Legislation in nine states addresses ticket camera rules
March 30, 2021
Discussion continues at statehouses from California to Connecticut to address the use of automated cameras to ticket drivers.
More than 500 communities around the country employ the use of red-light and/or speed cameras to nab drivers who disobey traffic rules, the Insurance Institute of Highway Safety reports.
Officials with the Owner-Operator Independent Drivers Association say the focus on the revenue-generating devices ignores the more logical and reasoned approach to roads and traffic: keep traffic moving in as safe a manner as possible.
Below is a rundown of recent action on the topic.
The state of California allows the use of red-light cameras. The ticketing tool is used in more than 30 areas around the state.
Speed cameras, however, are prohibited in the state.
An Assembly bill would authorize cities across the state to use speed enforcement cameras.
Sponsored by Assemblymember David Chiu, D-San Francisco, the bill calls for the California Department of Transportation to come up with guidelines for local governments to setup speed camera pilot programs.
Fines would be capped at $125. No points would be added to an offender’s license.
Additional details about the programs would be determined by a state working group.
Supporters say use of the enforcement tool makes travel safer. They add that it reduces police interactions with drivers while maintaining driver accountability.
The bill, AB550, is in the Assembly Transportation Committee.
Speed safety systems are about saving lives.
Over the years and especially during the pandemic, our streets have become more & more deadly.
It’s time we say enough is enough & put policies in place that we know make us all safer.https://t.co/NbHwZlPMZ6
— David Chiu (@DavidChiu) March 24, 2021
Across the country in Connecticut, one bill is intended to be proactive in preventing the use of red-light cameras.
Currently, there are no communities in the state using red-light or speed cameras.
Sponsored by Rep. Kara Rochelle, D-Ansonia, the bill would prohibit the use of red-light cameras in the state. The bill does not include a provision addressing speed cameras.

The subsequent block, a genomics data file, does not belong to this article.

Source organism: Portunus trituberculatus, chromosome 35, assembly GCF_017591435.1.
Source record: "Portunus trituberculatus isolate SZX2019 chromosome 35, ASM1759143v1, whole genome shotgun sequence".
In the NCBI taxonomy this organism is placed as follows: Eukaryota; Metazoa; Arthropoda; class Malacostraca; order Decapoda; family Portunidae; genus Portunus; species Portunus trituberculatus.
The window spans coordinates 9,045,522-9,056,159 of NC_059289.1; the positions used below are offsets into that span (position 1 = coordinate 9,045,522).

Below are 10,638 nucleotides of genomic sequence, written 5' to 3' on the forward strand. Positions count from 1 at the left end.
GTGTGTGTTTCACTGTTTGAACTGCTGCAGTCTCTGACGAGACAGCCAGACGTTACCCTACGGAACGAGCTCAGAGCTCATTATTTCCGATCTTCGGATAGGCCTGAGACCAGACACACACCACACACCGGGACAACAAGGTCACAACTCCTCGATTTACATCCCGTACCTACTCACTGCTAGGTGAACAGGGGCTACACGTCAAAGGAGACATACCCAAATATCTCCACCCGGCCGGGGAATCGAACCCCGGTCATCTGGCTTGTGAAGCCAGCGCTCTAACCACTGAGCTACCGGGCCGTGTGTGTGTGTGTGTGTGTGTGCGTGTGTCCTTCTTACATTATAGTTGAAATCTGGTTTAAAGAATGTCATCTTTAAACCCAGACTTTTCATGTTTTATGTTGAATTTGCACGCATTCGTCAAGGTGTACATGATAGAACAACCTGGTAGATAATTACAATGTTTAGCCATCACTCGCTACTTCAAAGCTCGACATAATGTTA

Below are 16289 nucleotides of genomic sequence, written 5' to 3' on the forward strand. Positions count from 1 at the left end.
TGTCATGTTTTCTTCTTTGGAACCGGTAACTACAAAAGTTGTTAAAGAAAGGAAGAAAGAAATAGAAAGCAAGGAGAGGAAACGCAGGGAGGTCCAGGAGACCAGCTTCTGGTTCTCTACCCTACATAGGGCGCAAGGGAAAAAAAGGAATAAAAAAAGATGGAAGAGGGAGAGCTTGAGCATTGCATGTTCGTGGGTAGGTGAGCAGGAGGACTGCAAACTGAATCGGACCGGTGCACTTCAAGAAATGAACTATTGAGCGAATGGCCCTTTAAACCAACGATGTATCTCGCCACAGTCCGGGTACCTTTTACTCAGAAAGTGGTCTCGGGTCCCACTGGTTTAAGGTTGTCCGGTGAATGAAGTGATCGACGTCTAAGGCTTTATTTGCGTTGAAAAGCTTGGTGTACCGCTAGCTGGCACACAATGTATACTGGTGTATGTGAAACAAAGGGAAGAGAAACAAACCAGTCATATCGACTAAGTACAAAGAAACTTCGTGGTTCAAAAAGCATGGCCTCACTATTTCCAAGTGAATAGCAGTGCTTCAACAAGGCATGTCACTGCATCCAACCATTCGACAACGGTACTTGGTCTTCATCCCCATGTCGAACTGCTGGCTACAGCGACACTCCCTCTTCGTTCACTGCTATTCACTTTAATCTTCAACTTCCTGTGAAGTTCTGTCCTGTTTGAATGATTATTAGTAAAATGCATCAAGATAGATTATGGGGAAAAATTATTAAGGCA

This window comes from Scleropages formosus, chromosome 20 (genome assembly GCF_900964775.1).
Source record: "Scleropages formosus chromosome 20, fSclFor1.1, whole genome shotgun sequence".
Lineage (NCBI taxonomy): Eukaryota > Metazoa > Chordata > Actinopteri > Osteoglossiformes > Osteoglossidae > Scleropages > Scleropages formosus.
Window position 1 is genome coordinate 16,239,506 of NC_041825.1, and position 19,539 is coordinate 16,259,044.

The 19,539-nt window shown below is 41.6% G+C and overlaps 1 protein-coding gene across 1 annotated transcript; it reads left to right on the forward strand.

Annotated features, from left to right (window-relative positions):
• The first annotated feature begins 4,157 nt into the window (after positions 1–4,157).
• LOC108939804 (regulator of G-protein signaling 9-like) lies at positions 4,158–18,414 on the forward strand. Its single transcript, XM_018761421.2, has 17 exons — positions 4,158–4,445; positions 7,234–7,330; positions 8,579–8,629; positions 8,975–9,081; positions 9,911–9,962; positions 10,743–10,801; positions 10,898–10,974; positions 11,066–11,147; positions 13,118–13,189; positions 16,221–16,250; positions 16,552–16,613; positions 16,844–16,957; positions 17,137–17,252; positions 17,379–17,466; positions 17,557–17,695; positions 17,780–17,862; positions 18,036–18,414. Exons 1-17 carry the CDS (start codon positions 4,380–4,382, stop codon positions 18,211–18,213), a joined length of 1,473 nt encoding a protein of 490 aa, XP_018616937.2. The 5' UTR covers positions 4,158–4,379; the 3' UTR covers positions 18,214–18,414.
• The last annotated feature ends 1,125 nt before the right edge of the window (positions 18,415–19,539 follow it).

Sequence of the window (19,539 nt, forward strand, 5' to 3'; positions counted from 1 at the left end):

HB6078 is in the Joint Transportation Committee.
An ongoing effort at the Florida statehouse would ban municipalities from using red-light cameras to issue citations.
There are 58 local governments around the state operating more than 500 red-light cameras, according to the Florida Department of Highway Safety and Motor Vehicles. Fine amounts of $158 are dispensed for actions that include turning right on red, failing to come to a complete stop, or crossing the line where a camera is focused on an intersection.
Sponsored by Rep. Anthony Sabatini, R-Howey-in-the-Hills, HB6009 would repeal the program allowing the use of the ticket tool. Locales with programs already in place would be required to remove the devices by 2024.
Sabatini has cited data from the state that show the program has not improved driving behavior for his attempt to repeal the law.
The bill awaits consideration in multiple committees.
Two Maryland bills halfway through the statehouse cover the use of traffic control signal monitoring systems.
There are six counties around the state that have red-light camera programs. The city of Baltimore and 22 other jurisdictions use the devices. Violators face fines up to $100.
The first bill, HB967, would authorize two cameras to be posted on Interstate 83 in Baltimore City. One camera would be posted northbound, and one would be posted southbound.
The city already posts speed cameras and red-light cameras on certain roadways.
Sponsored by Delegate Tony Bridges, D-Baltimore City, the bill calls for fines collected to be used for roadway improvements on the stretch of highway.
Natasha Mehu of the mayor’s office says speed cameras are necessary.